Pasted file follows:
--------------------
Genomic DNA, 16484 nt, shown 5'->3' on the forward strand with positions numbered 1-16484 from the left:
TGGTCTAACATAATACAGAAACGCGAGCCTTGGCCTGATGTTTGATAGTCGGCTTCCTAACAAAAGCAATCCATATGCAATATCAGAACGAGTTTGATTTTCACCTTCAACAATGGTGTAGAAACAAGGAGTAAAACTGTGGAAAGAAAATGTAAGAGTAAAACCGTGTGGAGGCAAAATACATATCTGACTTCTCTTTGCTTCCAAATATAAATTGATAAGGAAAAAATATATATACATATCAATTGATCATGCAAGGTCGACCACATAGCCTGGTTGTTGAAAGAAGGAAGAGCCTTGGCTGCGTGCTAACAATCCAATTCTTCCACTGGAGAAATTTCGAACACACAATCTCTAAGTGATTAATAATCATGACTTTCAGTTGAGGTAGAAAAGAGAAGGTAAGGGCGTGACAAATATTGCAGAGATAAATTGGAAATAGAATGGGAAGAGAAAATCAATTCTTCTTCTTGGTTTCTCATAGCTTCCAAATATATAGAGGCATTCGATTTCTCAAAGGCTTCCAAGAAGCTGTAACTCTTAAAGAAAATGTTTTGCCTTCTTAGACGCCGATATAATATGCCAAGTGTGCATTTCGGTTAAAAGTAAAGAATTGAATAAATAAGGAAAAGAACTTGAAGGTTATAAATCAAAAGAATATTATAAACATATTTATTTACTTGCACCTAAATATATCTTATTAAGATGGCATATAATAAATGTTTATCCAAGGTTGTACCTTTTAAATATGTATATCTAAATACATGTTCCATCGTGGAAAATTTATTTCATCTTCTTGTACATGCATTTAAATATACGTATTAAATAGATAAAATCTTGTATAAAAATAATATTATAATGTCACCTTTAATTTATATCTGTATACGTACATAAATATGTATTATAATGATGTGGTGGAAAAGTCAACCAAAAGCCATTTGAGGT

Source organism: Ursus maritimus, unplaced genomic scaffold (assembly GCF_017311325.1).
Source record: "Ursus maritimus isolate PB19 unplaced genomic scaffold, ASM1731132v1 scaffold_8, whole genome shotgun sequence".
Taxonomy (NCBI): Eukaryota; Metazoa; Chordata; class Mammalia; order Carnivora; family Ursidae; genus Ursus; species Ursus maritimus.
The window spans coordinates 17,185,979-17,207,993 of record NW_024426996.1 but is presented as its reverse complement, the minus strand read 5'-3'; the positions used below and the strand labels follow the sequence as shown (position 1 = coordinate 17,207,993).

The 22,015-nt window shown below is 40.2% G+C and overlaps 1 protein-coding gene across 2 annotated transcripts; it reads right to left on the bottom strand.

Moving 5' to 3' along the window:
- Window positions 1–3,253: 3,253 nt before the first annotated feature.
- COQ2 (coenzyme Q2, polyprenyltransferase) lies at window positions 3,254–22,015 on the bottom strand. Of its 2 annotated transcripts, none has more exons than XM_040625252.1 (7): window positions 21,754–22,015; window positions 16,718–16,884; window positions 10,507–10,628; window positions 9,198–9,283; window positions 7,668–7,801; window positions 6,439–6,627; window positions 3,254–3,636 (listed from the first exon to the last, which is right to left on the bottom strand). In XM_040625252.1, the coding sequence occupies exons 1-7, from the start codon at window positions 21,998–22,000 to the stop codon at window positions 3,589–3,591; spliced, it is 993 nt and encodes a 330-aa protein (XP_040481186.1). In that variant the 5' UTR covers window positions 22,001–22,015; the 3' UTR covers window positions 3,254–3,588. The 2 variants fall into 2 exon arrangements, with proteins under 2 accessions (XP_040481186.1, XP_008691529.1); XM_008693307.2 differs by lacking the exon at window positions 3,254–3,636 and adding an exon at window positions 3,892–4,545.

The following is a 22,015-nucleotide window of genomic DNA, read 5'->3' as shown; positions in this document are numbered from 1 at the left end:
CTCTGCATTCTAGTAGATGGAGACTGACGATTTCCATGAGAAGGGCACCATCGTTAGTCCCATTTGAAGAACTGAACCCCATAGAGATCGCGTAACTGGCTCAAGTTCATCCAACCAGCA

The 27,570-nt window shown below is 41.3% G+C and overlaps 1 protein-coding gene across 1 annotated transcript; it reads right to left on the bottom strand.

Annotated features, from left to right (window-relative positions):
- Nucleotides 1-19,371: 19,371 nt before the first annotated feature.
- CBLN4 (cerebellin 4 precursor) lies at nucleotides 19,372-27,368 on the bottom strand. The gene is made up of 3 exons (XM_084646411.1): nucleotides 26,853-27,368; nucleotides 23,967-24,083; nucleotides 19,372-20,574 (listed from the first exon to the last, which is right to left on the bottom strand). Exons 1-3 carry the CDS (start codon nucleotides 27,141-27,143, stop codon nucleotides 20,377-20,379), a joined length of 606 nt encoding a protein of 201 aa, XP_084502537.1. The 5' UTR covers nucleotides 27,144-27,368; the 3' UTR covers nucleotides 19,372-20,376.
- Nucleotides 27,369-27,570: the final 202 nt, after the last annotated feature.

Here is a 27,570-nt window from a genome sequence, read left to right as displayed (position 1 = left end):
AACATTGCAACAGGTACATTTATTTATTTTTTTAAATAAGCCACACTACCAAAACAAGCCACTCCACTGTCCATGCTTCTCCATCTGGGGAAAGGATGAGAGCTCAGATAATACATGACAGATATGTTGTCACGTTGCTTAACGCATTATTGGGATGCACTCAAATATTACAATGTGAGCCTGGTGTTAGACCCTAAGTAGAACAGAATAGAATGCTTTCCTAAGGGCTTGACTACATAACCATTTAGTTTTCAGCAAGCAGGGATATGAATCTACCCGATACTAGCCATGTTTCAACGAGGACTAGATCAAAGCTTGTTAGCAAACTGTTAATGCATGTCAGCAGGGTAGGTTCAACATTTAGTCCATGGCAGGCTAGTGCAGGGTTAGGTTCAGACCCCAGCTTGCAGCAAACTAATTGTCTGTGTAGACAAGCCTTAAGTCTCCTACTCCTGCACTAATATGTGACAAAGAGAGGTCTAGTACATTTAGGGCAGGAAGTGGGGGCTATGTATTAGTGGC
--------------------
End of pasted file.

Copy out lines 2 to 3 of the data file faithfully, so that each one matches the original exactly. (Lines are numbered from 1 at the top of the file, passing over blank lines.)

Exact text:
TGGTCTAACATAATACAGAAACGCGAGCCTTGGCCTGATGTTTGATAGTCGGCTTCCTAACAAAAGCAATCCATATGCAATATCAGAACGAGTTTGATTTTCACCTTCAACAATGGTGTAGAAACAAGGAGTAAAACTGTGGAAAGAAAATGTAAGAGTAAAACCGTGTGGAGGCAAAATACATATCTGACTTCTCTTTGCTTCCAAATATAAATTGATAAGGAAAAAATATATATACATATCAATTGATCATGCAAGGTCGACCACATAGCCTGGTTGTTGAAAGAAGGAAGAGCCTTGGCTGCGTGCTAACAATCCAATTCTTCCACTGGAGAAATTTCGAACACACAATCTCTAAGTGATTAATAATCATGACTTTCAGTTGAGGTAGAAAAGAGAAGGTAAGGGCGTGACAAATATTGCAGAGATAAATTGGAAATAGAATGGGAAGAGAAAATCAATTCTTCTTCTTGGTTTCTCATAGCTTCCAAATATATAGAGGCATTCGATTTCTCAAAGGCTTCCAAGAAGCTGTAACTCTTAAAGAAAATGTTTTGCCTTCTTAGACGCCGATATAATATGCCAAGTGTGCATTTCGGTTAAAAGTAAAGAATTGAATAAATAAGGAAAAGAACTTGAAGGTTATAAATCAAAAGAATATTATAAACATATTTATTTACTTGCACCTAAATATATCTTATTAAGATGGCATATAATAAATGTTTATCCAAGGTTGTACCTTTTAAATATGTATATCTAAATACATGTTCCATCGTGGAAAATTTATTTCATCTTCTTGTACATGCATTTAAATATACGTATTAAATAGATAAAATCTTGTATAAAAATAATATTATAATGTCACCTTTAATTTATATCTGTATACGTACATAAATATGTATTATAATGATGTGGTGGAAAAGTCAACCAAAAGCCATTTGAGGT

Source organism: Ursus maritimus, unplaced genomic scaffold (assembly GCF_017311325.1).